Towards lower fuel use -- technologies for lighter cars

August 8, 2008
Towards lower fuel use -- technologies for lighter cars
An alloy wheel produced using the T-Mag die casting technology, one of the CSIRO technologies for producing light-weight car parts. Image: CSIRO

With oil prices at an historic high and global concern about vehicle emissions, consumer demand - and the focus in car manufacturing - is shifting to lightweight, low-fuel consumption cars.

CSIRO’s Light Metals Flagship recently showcased technologies which offer high-performance, light-weight car components at three US automotive industry conferences.

“Our technologies use magnesium and aluminium alloys to create strong, lightweight car parts which are cost-competitive with structural components made of steel, and perform equally well,” said Mr Barrie Finnin, until recently General Manager for Alloy Technologies with CSIRO Materials Science & Engineering.

“We aim to get the best performance out of lighter metals with efficient manufacturing techniques and minimum wastage of materials.”

Lightweight vehicle design - replacing existing automotive structural parts with light metal alternatives - is one of several complementary approaches to achieving lower fuel consumption.

Lighter cars use less fuel because they need less energy to start and stop than heavier cars.

Internationally, the automotive industry sees use of light metals and light alloys for car and truck components as a key means of creating of more fuel-efficient cars, through specific initiatives including the US FreedomCAR project and the NADIA European project.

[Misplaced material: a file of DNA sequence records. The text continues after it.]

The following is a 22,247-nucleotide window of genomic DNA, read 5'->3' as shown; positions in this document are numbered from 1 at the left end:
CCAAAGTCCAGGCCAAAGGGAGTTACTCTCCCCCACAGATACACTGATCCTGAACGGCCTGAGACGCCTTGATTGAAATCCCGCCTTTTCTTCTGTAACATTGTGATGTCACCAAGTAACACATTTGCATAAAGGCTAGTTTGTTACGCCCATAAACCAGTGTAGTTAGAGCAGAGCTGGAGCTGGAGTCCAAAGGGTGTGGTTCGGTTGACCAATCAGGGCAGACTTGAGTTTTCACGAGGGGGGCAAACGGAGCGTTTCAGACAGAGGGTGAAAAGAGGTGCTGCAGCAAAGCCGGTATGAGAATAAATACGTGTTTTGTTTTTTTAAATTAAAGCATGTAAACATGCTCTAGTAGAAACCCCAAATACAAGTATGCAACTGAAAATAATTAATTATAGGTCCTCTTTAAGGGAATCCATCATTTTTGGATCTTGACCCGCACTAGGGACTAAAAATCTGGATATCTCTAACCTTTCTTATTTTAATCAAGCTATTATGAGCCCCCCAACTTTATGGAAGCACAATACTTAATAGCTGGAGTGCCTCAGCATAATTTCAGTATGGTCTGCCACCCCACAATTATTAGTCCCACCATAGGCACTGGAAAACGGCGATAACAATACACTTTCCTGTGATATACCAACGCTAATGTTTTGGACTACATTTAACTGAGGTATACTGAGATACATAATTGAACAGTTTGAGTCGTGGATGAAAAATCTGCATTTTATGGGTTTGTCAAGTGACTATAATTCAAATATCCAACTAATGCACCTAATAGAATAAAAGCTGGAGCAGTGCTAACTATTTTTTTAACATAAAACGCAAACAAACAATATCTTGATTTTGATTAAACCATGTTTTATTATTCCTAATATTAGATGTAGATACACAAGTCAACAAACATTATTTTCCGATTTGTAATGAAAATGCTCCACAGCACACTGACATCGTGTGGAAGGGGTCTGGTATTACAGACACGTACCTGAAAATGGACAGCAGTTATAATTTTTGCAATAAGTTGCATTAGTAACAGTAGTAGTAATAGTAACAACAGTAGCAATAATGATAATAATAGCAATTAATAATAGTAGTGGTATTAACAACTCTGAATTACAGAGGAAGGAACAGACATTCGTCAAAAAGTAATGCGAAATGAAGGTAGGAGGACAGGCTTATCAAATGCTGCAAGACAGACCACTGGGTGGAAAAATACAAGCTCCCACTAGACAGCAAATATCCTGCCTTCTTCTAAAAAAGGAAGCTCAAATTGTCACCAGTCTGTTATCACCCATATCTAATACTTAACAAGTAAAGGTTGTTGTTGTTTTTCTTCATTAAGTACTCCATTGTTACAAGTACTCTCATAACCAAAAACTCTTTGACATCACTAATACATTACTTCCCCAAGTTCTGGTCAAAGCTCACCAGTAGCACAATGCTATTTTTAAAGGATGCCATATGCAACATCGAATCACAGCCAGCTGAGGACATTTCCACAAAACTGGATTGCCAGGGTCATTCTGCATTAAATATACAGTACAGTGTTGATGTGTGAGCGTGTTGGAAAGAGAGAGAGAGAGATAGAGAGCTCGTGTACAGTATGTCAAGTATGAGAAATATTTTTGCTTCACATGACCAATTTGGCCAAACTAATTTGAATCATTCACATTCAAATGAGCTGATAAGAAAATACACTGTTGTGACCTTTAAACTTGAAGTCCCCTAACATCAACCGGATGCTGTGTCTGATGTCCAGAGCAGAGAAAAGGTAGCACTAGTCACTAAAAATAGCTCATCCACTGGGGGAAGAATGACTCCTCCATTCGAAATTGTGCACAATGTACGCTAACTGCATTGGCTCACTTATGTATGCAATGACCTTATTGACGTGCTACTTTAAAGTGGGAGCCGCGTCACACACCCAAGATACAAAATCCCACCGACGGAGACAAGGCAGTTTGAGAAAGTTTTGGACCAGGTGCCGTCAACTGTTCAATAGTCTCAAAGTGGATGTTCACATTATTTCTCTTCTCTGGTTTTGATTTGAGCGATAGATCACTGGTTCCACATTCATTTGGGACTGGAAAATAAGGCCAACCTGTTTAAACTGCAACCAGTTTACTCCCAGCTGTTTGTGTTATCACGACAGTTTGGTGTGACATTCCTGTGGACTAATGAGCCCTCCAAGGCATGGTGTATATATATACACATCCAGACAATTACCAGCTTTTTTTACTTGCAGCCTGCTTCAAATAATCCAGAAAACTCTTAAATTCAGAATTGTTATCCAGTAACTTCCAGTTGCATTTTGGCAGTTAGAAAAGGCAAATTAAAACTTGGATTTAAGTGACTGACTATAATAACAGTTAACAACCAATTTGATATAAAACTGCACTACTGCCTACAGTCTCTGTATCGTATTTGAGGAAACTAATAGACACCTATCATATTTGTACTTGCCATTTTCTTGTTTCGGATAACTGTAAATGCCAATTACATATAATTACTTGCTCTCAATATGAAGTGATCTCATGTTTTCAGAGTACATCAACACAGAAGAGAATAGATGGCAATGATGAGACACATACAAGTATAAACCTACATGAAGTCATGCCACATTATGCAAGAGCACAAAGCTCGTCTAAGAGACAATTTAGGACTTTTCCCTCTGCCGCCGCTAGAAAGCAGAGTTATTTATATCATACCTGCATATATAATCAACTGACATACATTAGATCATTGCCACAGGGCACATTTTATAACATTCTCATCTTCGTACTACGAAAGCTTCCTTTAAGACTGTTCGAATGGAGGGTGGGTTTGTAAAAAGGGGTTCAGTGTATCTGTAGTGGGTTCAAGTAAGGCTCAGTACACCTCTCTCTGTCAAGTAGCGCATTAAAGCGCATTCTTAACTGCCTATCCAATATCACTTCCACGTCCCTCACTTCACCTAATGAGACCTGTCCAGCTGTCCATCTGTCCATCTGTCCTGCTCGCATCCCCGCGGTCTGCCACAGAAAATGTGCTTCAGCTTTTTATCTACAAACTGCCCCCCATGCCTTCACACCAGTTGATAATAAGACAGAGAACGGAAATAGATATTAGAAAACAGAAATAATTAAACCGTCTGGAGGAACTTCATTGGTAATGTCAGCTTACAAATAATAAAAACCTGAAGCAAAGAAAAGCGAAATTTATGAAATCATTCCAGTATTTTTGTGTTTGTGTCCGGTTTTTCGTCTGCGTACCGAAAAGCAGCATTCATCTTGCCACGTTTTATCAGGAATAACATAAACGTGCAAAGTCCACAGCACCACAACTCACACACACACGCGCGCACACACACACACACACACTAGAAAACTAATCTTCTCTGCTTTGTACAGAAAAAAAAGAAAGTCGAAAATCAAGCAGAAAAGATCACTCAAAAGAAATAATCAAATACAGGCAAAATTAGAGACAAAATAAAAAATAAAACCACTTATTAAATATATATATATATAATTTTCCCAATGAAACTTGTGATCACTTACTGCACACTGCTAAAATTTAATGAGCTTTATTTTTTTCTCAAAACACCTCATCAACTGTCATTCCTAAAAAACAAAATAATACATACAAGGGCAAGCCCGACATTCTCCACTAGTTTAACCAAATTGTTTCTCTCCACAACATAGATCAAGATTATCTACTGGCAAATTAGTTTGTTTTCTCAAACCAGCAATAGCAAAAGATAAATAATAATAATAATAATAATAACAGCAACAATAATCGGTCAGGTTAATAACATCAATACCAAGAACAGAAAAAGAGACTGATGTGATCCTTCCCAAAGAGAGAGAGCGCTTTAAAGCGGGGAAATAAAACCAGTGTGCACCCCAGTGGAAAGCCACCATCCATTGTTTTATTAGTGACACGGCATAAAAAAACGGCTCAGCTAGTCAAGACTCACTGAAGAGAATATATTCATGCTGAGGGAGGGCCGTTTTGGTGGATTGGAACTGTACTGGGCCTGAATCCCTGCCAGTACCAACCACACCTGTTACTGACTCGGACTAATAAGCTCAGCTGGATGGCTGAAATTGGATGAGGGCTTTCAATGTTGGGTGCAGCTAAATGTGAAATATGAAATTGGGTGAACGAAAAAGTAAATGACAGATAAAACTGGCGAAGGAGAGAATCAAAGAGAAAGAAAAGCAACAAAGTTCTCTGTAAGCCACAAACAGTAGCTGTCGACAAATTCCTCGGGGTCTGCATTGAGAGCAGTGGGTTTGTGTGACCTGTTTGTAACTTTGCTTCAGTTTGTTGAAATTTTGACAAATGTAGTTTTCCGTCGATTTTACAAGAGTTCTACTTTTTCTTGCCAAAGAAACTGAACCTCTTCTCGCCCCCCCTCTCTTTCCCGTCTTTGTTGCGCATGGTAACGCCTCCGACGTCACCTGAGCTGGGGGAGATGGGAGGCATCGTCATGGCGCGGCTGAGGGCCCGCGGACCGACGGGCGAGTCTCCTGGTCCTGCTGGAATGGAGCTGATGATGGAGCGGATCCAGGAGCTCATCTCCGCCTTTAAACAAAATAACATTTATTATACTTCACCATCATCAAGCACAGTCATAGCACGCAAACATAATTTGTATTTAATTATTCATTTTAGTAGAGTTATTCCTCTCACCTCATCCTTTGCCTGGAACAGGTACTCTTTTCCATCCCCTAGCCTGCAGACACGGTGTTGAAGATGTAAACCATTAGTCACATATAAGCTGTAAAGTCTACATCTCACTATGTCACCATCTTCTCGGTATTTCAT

Mr Finnin was invited to speak about technologies for cost reduction of light alloy components at the second Annual Advanced Lightweight Materials for Automotive conference, organised by the International Quality and Productivity Center, and held in June in Detroit.

The CSIRO technologies were also presented at CastExpo 2008 in Atlanta, Georgia, in May, and displayed at the Team Australia Automotive stand at the Society of Automotive Engineers World Congress in Detroit in April.

“Promotion of these technologies globally is essential to ensure their uptake within Australia,” Mr Finnin said.

“The large manufacturers specify the parts produced by local component makers for both export and domestic sales, so we need to promote them internationally.”

Australian exports of motor vehicles and automotive components were worth a total of $4.85 billion in 2006, according to the Federal Chamber of Automotive Industries.

The automotive sector is Australia’s largest manufacturing export earner, accounting for higher export earnings than traditional products including wine, wheat and wool.

Close to 70,000 people work in the sector, many of them for smaller companies producing components.

Evaluation of the technologies by major manufacturers is also critical to their uptake.

“Both our heat treatment and ATM technologies have been evaluated or trialled by major car component manufacturers, with positive results,” said Sam Tartaglia, business development manager, who was part of the Team Australia Automotive exhibit.

Both technologies enable production of high pressure die cast (HPDC) aluminium alloy parts which have increased strength, using reduced amounts of material.

“HPDC is an established technology already used in manufacturing vehicle components, so improvements are relatively easy for manufacturers to implement,” Mr Tartaglia said.

High volumes of structural and engine parts made by HPDC are used in the car industry, which makes them an attractive means of making lighter cars.

Provided by CSIRO

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